Most of us have a box of old photographs up in the attic, probably hiding between tangled Christmas lights and the exercise equipment you bought with the best intentions.
Photographer Mike Mitchell definitely had some, which remained happily tucked away for almost 50 years. But unlike most people’s pictures, which usually feature questionable clothes and even more questionable haircuts, Mike’s were a little special.
So special they just sold for $362,000.
The reason? They featured some of the most remarkable photographs of the Beatles ever captured. The collection of 50 unpublished shots was taken during the band’s first American tour in 1964, as they rode the crest of the Beatlemania wave across the Atlantic.
Mike was just 18 back then, and a budding photographer living in Washington. Two days after their now-legendary appearance on the Ed Sullivan Show, they arrived In Washington D.C to perform at the Coliseum. Mike captured their arrival at Union Station, along with the press conference preceding the performance, and was lucky enough to gain unrestricted, stage-front access for the whole Coliseum concert.
The photographs he took are astounding, and in many cases instantly iconic. It’s no surprise that they smashed their estimates during the sale at Christie’s on Thursday. In fact it would have been difficult not too, as in many cases they were valued as low as $500.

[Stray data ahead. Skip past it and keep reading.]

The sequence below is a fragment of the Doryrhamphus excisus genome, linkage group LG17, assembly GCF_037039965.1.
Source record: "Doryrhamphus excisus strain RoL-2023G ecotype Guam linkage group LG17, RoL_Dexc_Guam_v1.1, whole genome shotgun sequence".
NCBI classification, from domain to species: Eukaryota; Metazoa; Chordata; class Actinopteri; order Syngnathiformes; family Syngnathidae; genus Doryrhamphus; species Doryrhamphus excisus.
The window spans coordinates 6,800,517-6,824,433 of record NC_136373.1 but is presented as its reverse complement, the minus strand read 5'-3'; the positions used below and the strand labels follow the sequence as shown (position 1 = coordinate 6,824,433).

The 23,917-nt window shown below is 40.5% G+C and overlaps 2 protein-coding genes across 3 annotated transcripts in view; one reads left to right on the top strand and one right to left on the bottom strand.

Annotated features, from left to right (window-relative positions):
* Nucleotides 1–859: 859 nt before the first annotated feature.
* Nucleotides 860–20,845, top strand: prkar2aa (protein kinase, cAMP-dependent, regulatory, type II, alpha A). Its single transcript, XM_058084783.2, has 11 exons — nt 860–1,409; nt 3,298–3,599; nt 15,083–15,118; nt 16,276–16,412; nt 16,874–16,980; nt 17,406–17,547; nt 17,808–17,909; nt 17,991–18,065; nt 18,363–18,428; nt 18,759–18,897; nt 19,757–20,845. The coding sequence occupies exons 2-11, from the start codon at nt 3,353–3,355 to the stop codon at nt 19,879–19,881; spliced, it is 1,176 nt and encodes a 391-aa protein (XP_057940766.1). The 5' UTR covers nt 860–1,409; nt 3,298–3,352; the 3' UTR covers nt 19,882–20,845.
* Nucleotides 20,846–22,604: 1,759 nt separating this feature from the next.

Mitchell’s $68,500 photograph
The low valuations illustrate a point about the art market which isn’t necessarily a good one – despite the obvious quality of the photographs, nobody had ever heard of Mike Mitchell. Apart from his family obviously, but major auction houses rarely take the opinion of an artist’s mum into consideration.
In a perfect world art would be valued purely on its quality, but we all know the art market better than that – never underestimate the affect of an artist’s fame on the final sale price.
Perhaps Christie’s didn’t want to put a high value on the work of a photographer with no track record. There were no previous sales to go by, and no known collectors, I reckon this made it almost impossible to value them correctly
But thankfully bidders could see past Mitchell’s relative anonymity, to the spectacular quality of his work. And he was rewarded with a sales figure more than three times the high estimate. The most stunning image, depicting the Fab Four from behind surrounded by halos of light, sold for $68,500 (above an estimate of just $2,000 – $3,000).
Whoever bought it got themselves a bargain. Because I think in years to come it will rank alongside Richard Avedon’s psychedelic portraits as one of the most famous Beatles photographs ever taken.
And people will definitely know who Mike Mitchell is then.
Image from: Christie’s